At this time the heroin turns to a sticky liquid ND wriggles around on the foil like a Chinese dragon. Fumes are given off and it is inhaled sometimes through….
In the introduction to one of his many books, John Bowlby quotes Graham Greene; ‘Unhappiness in a child accumulates because he sees no end to the dark tunnel. The thirteen weeks of a term may just as well be thirteen years. ’ It is quite clear that John’s childhood was not a happy one. He experienced many years of separation from family and it can be connected as to why he developed the theory of attachment. Edward John Mostyn Bowlby, known as John Bowlby, was born in 1907 in London as the fourth of six children. His parents were Sir Anthony Bowlby and Lady May Bowlby.
John Bowlby was from an upper class wealthy family. They raised their children to be strong with strict discipline. Showing signs of affections or emotions were looked to be a sign of weakness. His father was a surgeon and was gone most of the time and only saw his children on Sundays. His father also served in WWI, so was absent for quite some time. Bowlby’s mother was not active in her son’s life. She, like most upper class woman, thought that spending time with the child or showing affection towards the child would spoil them.
Bowlby, therefore, only saw his mother for a short time each day. It seemed that the only time he was able to spend with her was after dinner during tea time (“John Bowlby- Child and Adolescent,” 2006). She has been described as being cold and reacted to his needs in the very opposite way that one would expect a mother to. John and his siblings were raised by a nanny, which was common within the upper class. The nanny was there until he was 4 and then left. John was sent to boarding school when he was seven. He later went to the Royal Naval College, Dartmouth.
He decided at one point that military school was not for him and attended Trinity College in Cambridge. He studied medicine, which eventually lead him to studying psychology and graduating in 1928. While studying his psychology at Trinity he took time off, spending six months in a school for maladjusted and delinquent children. He later referred to this as the most important six months of his life. While there, he noticed how many of the children had lost their mothers at a very young age. Bowlby was particularly interested in what happened around separation.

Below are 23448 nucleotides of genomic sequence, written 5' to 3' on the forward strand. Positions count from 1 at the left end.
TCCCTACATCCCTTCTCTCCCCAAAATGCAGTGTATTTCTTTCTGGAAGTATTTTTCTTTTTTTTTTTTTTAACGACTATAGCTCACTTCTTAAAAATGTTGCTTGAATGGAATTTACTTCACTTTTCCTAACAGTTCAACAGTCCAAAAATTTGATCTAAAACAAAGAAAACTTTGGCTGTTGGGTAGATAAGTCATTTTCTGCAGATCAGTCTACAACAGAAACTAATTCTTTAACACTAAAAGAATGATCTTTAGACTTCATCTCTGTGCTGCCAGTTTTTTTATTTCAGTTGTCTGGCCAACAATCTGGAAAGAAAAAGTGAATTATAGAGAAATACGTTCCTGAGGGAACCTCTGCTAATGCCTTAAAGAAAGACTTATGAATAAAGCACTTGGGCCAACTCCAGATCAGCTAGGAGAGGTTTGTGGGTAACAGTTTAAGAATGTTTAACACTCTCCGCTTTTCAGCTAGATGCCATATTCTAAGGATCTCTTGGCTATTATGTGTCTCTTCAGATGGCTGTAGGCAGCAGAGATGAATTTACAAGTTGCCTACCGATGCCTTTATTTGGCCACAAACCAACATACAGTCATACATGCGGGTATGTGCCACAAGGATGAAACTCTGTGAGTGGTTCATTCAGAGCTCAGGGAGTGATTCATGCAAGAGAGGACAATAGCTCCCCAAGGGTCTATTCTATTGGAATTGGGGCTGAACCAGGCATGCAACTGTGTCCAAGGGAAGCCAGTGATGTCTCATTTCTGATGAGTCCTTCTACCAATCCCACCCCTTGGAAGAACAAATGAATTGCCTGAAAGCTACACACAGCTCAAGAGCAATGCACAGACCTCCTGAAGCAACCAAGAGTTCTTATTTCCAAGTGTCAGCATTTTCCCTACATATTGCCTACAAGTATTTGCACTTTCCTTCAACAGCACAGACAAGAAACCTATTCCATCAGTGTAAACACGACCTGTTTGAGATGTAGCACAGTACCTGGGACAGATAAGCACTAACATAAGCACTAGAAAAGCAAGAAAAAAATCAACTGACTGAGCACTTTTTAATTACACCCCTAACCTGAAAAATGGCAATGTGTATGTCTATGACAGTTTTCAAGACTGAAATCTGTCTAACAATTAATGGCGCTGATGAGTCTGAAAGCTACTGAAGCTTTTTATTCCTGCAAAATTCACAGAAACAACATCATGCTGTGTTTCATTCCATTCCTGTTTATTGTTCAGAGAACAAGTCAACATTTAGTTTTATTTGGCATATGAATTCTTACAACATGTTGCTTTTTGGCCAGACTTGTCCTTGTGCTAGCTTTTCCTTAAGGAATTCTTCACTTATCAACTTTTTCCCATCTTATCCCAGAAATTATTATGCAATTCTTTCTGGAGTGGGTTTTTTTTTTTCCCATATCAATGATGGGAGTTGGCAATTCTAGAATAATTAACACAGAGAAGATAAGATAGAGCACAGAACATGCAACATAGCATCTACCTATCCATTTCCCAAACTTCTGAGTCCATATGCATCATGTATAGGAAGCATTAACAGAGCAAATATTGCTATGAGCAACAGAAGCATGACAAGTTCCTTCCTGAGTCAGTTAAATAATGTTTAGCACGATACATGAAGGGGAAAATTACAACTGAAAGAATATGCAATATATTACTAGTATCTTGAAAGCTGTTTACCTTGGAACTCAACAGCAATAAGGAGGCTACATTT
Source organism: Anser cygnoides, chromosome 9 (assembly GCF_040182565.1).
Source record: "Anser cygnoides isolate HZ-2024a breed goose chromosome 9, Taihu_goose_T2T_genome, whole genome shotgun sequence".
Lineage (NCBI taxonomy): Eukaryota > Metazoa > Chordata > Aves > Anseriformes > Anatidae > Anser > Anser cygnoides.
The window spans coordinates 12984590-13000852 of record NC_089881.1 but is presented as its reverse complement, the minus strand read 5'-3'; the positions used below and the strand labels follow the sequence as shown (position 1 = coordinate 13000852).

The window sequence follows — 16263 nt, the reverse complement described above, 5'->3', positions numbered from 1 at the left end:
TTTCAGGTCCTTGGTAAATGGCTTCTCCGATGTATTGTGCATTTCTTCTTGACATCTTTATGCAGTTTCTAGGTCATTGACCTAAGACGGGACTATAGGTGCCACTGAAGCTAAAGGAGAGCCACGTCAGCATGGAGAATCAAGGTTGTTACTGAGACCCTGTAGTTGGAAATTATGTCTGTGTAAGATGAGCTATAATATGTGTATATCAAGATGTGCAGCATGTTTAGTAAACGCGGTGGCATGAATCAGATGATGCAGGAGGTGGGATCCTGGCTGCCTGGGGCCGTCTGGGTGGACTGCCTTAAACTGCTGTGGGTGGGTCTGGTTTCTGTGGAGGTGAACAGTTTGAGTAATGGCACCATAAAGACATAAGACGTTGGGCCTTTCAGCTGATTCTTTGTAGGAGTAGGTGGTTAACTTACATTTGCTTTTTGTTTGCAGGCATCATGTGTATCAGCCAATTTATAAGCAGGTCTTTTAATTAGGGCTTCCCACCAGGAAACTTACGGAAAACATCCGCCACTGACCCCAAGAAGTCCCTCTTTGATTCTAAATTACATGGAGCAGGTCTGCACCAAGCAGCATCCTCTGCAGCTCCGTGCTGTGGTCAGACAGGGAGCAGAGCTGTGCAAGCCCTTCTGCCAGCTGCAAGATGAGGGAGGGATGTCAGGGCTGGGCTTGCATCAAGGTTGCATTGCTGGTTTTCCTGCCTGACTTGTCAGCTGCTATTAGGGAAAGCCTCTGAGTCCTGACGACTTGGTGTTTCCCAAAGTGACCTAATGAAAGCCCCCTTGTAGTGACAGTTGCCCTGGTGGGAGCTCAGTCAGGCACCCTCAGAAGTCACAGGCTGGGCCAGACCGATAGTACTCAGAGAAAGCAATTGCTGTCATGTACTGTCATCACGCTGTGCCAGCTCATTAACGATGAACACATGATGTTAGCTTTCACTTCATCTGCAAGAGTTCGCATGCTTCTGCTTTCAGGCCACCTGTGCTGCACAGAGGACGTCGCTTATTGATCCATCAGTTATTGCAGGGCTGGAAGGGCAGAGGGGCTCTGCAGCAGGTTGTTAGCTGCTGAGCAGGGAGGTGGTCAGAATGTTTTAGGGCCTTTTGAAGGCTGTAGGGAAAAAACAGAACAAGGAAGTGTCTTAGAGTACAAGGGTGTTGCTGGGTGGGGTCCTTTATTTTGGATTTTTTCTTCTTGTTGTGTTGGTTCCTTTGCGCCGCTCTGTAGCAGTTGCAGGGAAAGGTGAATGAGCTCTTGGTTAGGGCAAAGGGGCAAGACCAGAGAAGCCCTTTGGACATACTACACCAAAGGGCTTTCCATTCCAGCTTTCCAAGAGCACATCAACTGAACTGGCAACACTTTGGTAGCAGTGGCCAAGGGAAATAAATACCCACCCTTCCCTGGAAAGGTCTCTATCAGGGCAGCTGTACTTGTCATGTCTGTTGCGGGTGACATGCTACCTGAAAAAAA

Rather than going straight into clinical school, he spent a year teaching in two boarding schools, including one for disturbed children. Their early disrupted childhoods intrigued Bowlby, and he decided to combine his medical training with psychoanalytic training. Through his training and studies he became interested in what happened around separation. He and his colleagues observed young children in a hospital and noted their intense and prolonged distress when their parents had not visited. They also did home visits with the children and noticed that the relationship between the mother and child was under stress for weeks or longer.
In 1950, Mary Ainsworth joined Bowlby and remained a close and influential colleague throughout his life. Bowlby introduced modern day psychology to the importance of mother-infant relationships and their dynamics (McLeod, 2007). Bowlby extensively reviewed then-current material on institutionalized children separated from parents and came to the conclusion that in order for a mentally healthy adulthood, the infant and child should be surrounded with a warm and intimate relationship with their mother.